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I’m going to say this up front: I didn’t like this film.

Out of the way?  Good.

Now, that doesn’t diminish the quality of the film.  It works pretty well.  The performances are pretty good (Ben Stiller and Greta Gerwig give the best performances).  The film is competently filmed.  Everyone knows what they’re doing.  It works.

I just didn’t like it.

It took me a few days to figure out though.  Generally with movies, there’s a lead character you can either relate to or just like.  It’s the hero, per say, that you want to see succeed.  He wins at life, he gets the girl (or, well you can reverse that to be gender neutral), he’s the man.

This isn’t the typical movie.  Greenberg isn’t the hero, he’s the pest that you wish you can grind under your foot again and again.

Maybe I’m being too harsh, which I am.  I realized this after seeing this movie that this was how the movie was designed.  Maybe we’re supposed to hate Greenberg, or at least the character.  He’s fearful of generally everything and hardly ever takes blame for things he does.  One of the plot points during the film involves himself and Ivan (Rhys Ifans) and what happened with their band fifteen years prior.  Greenberg didn’t want to sign with a major label and be a sellout, but sometimes that’s the way the business works.  He doesn’t take blame though for the band breaking up (which he caused because of his refusal to sign), fifteen years after the fact.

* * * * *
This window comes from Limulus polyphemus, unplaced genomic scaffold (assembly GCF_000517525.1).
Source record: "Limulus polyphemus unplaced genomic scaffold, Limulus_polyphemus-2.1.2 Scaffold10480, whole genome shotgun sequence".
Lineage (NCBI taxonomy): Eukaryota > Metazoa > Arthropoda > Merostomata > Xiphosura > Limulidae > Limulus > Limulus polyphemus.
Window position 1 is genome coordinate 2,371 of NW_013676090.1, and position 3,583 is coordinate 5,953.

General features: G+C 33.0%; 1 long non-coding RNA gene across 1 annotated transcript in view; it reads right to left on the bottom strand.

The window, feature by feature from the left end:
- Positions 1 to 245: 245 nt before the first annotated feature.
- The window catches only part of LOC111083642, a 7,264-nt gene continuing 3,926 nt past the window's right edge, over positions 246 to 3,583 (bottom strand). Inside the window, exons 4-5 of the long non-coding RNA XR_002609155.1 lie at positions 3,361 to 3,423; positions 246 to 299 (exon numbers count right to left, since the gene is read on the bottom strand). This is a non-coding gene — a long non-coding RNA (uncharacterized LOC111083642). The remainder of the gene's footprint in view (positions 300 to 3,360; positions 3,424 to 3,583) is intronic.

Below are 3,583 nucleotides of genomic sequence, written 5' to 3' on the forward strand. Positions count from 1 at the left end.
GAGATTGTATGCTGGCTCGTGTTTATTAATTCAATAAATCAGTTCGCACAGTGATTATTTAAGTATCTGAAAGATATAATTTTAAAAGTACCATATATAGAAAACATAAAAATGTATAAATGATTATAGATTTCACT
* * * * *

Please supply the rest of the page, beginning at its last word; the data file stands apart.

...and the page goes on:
Or take Greenberg and Florence.  Obviously there’s something going on, but every time something does, Greenberg pushes her away.  Then he acts like nothing has happened.  Florence, for her part, seems to still want to do something with him, maybe out of pity, maybe to get some stability in her life, who knows.  Or, maybe Florence just likes Greenberg and wants to be with him in spite of his flaws.  The ending is left open to that point.  (On that note, the best scenes in the movie do generally involve Florence.  Greta Gerwig plays her as a quirky twenty-something who is struggling to find a job in the world after college.  She’s just like us.  She’s easily the most relate-able character in the film.)

But I think it was Greenberg that made me not like this film.  You just can’t like him.  Maybe pity with him, but not like him, or even sympathize with him.  There came a point towards the end of the film, when there’s a party going on, in which I became completely uncomfortable with watching this film.  I started to really hate it.  It was almost like that feeling when I watched Transformers 2, but that was more of a dumb, mute shock from being assaulted with lights and sounds for two plus hours (all of it trying to take itself seriously too).  This was one of those seat squirming moments that you really wish would end, but it still drags itself along, trying to get across the point that Greenberg is this guy who’s not a good guy, or he might be, but he just has issues, but nothing we can relate to.  I didn’t like him.

I didn’t like this film.  Like I said, the film is fine for what it is, but if I was supposed to not like this film, then I suppose the mission was a success.  I suppose I’ll just slap a grade on it and move along.

B-